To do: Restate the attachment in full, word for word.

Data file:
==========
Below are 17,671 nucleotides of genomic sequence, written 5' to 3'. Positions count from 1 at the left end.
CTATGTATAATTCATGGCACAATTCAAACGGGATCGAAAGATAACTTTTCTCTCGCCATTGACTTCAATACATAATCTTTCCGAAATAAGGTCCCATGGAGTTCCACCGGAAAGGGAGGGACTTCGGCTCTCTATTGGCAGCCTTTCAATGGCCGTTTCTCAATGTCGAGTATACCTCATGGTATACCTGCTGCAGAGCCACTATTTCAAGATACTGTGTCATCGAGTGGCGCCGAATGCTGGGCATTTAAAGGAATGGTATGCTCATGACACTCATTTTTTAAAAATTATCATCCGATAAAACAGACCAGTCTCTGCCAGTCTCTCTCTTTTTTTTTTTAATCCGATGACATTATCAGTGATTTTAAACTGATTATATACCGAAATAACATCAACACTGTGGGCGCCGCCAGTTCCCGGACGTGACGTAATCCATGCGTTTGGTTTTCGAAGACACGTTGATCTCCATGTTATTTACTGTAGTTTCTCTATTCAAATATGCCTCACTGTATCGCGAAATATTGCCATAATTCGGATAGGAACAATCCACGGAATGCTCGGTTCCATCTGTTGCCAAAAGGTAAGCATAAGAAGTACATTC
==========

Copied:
Below are 17,671 nucleotides of genomic sequence, written 5' to 3'. Positions count from 1 at the left end.
CTATGTATAATTCATGGCACAATTCAAACGGGATCGAAAGATAACTTTTCTCTCGCCATTGACTTCAATACATAATCTTTCCGAAATAAGGTCCCATGGAGTTCCACCGGAAAGGGAGGGACTTCGGCTCTCTATTGGCAGCCTTTCAATGGCCGTTTCTCAATGTCGAGTATACCTCATGGTATACCTGCTGCAGAGCCACTATTTCAAGATACTGTGTCATCGAGTGGCGCCGAATGCTGGGCATTTAAAGGAATGGTATGCTCATGACACTCATTTTTTAAAAATTATCATCCGATAAAACAGACCAGTCTCTGCCAGTCTCTCTCTTTTTTTTTTTAATCCGATGACATTATCAGTGATTTTAAACTGATTATATACCGAAATAACATCAACACTGTGGGCGCCGCCAGTTCCCGGACGTGACGTAATCCATGCGTTTGGTTTTCGAAGACACGTTGATCTCCATGTTATTTACTGTAGTTTCTCTATTCAAATATGCCTCACTGTATCGCGAAATATTGCCATAATTCGGATAGGAACAATCCACGGAATGCTCGGTTCCATCTGTTGCCAAAAGGTAAGCATAAGAAGTACATTC